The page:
Anoplodactylus evansi is a species of sea spider (order Pantopoda). Its natural habitat includes the southern and eastern coasts of Australia, as well as the coasts of New South Wales and Tasmania. Local distributions of Anoplodactylus evansi are patchy, which may be in part due to its reproductive behavior of brooding its young. This behavior leads to resident populations at particular localities. (Mills, 2019; Patullo, 2017; Rogers, 2000; Rudman, 2010)
Anoplodactylus evansi resides in coastal reefs, often on sponges, red algae, corals, or seaweeds. They primarily use algae for shelter, benthic algae for hunting, and nearby seaweeds for reproduction. (Mills, 2019; Patullo, 2017)
Anoplodactylus evansi is small, reaching up to 1 cm in length and weighing approximately 50 to 80 mg. It has relatively long legs, with a wingspan of around 3 cm. Anoplodactylus evansi has red and blue coloration with yellow markings on its joints. This allows it to camouflage well into its colorful coral environment.
Anoplodactylus evansi has 4 pairs of legs and a singular, four-part eye. It has a triradially symmetrical proboscis with a terminal mouth, three moveable lips, and strong musculature that allows for the suction and pumping of food to its pharyngeal filter. Next to its proboscis, Anoplodactylus evansi has a pair of pincer-bearing chelifores, which it uses to hunt prey. Both the proboscis and the chelifores of Anoplodactylus evansi are relatively short compared to other sea spider species. Sea spiders in the genus g. Anoplodactylus have absent or reduced palps. Anoplodactylus evansi males also have specialized egg carrying appendages called ovigers, which they also use for grooming outside of the breeding season. Anoplodactylus evansi has a body contained and supported by a non-calcareous exoskeleton that it molts multiple times throughout its life.
Sea spiders (order Pantopoda) have small abdomens and heads, with long, thin legs. As a result, sea spider species have a high surface area to body mass ratio. Anoplodactylus evansi has some of its midgut and genital anatomy contained in its legs because of its limited abdomen size. Furthermore, Anoplodactylus evansi lacks specialized respiratory and excretory structures. Instead, its large surface area to body mass ratio allows for diffusion of gases and wastes in and out of its cuticle, especially through its legs. Anoplodactylus evansi has a simple heart, an open circulatory system, and lacks gills or lungs. (Iwane, 2018; Mills, 2019; Patullo, 2017; Rogers, 2000; Simon, 2015; Taylor, 2021)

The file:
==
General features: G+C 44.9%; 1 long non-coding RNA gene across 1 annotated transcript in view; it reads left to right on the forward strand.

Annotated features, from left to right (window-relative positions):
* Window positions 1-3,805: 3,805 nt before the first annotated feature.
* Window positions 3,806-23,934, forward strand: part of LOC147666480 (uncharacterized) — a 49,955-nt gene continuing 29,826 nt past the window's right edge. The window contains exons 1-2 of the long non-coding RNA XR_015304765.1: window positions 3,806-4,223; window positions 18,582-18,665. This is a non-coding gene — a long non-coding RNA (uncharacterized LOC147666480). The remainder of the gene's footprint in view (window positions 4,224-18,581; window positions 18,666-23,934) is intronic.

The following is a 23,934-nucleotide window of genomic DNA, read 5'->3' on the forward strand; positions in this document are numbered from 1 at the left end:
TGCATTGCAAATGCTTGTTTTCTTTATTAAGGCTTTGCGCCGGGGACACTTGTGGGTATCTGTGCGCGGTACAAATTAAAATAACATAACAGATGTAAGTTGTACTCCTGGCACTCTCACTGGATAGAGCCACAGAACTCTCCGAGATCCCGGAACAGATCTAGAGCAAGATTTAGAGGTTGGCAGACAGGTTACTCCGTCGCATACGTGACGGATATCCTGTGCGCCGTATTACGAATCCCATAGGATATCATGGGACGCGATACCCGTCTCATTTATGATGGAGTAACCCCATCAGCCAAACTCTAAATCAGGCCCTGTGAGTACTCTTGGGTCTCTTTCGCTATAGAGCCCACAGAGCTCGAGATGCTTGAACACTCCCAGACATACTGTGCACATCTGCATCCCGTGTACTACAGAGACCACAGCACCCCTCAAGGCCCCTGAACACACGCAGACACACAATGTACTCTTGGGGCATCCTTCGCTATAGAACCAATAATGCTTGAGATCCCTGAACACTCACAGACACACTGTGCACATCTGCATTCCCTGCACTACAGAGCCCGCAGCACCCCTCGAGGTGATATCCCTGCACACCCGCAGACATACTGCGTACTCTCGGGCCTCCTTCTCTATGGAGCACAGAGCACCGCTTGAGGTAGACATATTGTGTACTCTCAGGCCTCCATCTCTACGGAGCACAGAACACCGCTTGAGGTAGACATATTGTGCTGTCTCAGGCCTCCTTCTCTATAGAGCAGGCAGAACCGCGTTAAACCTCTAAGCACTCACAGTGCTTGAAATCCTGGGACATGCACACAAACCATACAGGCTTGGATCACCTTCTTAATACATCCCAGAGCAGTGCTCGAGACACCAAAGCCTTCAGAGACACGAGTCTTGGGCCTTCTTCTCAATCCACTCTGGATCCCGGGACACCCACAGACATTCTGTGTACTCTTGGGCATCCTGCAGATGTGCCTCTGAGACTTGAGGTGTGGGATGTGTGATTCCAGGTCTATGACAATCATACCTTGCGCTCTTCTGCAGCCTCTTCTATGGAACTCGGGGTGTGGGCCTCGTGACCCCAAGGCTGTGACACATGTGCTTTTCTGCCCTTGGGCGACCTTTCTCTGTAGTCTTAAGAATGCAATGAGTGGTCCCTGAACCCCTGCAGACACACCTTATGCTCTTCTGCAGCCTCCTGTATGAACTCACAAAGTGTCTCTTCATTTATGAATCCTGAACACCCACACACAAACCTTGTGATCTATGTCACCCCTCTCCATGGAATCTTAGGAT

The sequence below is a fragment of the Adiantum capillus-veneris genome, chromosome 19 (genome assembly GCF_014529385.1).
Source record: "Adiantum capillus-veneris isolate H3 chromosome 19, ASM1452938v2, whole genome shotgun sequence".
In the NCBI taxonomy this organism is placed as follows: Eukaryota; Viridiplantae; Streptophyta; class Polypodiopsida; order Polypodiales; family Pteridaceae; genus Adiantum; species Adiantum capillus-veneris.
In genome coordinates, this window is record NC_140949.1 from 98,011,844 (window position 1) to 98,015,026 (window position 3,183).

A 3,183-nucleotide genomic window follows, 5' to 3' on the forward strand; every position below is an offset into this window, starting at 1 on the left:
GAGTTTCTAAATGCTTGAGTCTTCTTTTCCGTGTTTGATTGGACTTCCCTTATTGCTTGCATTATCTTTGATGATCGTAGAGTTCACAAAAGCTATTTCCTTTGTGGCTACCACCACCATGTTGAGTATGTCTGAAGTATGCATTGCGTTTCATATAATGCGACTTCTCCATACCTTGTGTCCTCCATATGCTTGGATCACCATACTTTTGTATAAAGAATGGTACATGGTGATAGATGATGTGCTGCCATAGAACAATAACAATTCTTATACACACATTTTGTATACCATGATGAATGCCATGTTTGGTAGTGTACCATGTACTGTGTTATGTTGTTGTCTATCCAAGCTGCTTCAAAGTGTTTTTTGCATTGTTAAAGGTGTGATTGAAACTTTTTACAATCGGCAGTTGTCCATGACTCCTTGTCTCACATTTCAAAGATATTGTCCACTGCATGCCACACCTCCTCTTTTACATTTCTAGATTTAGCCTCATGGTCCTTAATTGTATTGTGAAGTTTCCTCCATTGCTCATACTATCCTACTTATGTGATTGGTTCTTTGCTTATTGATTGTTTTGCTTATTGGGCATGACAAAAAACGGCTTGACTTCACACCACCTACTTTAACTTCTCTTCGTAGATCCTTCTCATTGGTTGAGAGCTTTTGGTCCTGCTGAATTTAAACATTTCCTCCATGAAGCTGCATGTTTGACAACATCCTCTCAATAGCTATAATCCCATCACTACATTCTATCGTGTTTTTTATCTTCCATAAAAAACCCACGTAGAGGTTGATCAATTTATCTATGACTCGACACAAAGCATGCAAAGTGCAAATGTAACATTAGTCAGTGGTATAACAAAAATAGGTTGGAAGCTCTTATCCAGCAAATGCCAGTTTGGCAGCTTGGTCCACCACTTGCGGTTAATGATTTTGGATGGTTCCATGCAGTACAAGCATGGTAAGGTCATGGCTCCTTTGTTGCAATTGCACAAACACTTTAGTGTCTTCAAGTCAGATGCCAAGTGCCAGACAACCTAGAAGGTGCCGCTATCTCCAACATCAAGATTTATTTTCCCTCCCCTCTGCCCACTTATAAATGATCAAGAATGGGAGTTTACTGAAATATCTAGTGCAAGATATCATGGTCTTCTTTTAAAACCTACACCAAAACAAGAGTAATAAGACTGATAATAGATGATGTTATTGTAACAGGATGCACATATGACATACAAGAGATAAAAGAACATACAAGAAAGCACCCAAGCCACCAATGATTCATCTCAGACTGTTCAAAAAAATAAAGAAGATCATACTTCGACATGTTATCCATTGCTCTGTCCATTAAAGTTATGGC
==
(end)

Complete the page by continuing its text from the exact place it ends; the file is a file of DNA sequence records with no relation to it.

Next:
Anoplodactylus evansi males use specialized appendages, known as ovigers, to carry fertilized eggs until they hatch. Anoplodactylus evansi larvae are small. Each newly hatched larva has a head with chelifores, a proboscis, and 2 pairs of undifferentiated appendages. As larvae grow and molt, more body segments develop and differentiate from each other, until they reach their adult stage with 4 pairs of appendages. Many larvae of species in the genus Anoplodactylus spend their first juvenile stage as parasites in the stomach cavities of cnidarians (phylum Cnidaria), after being placed there by their fathers. It is unclear whether this is also the case for Anoplodactylus evansi. ("Sea Spider", 2022; Simon, 2015; Taylor, 2021)
Anoplodactylus evansi is polygynandrous, meaning males and females have multiple mates. When mating, an individual male climbs on top of an individual female, then crawls underneath that female. The pair align the genital pores on their legs with those of their mate in order to copulate. No mating ritual or courtship are reported for sea spider species (order Pantopoda). Anoplodactylus evansi is solitary, with a relatively short lifespan, and thus individuals that experience multiple mating seasons are uncommon for this species. (Mills, 2019; "Sea Spider", 2022; Simon, 2015)
There is limited information on the breeding age, interval, and season of Anoplodactylus evansi.Most sea spider species (order Pantopoda) only survive to fulfill one breeding cycle. In fact, due to high predation rates, many do not survive to breeding age. When breeding, Anoplodactylus evansi males climb under females so that the genital pores located on their legs come into contact. Female then release their eggs onto the legs of males, that which point males combine eggs with their sperm to fertilize them. Males then carries the fertilized eggs on specialized appendages, called ovigers, until the eggs hatch. (Mills, 2019; "Sea Spider", 2022; Simon, 2015)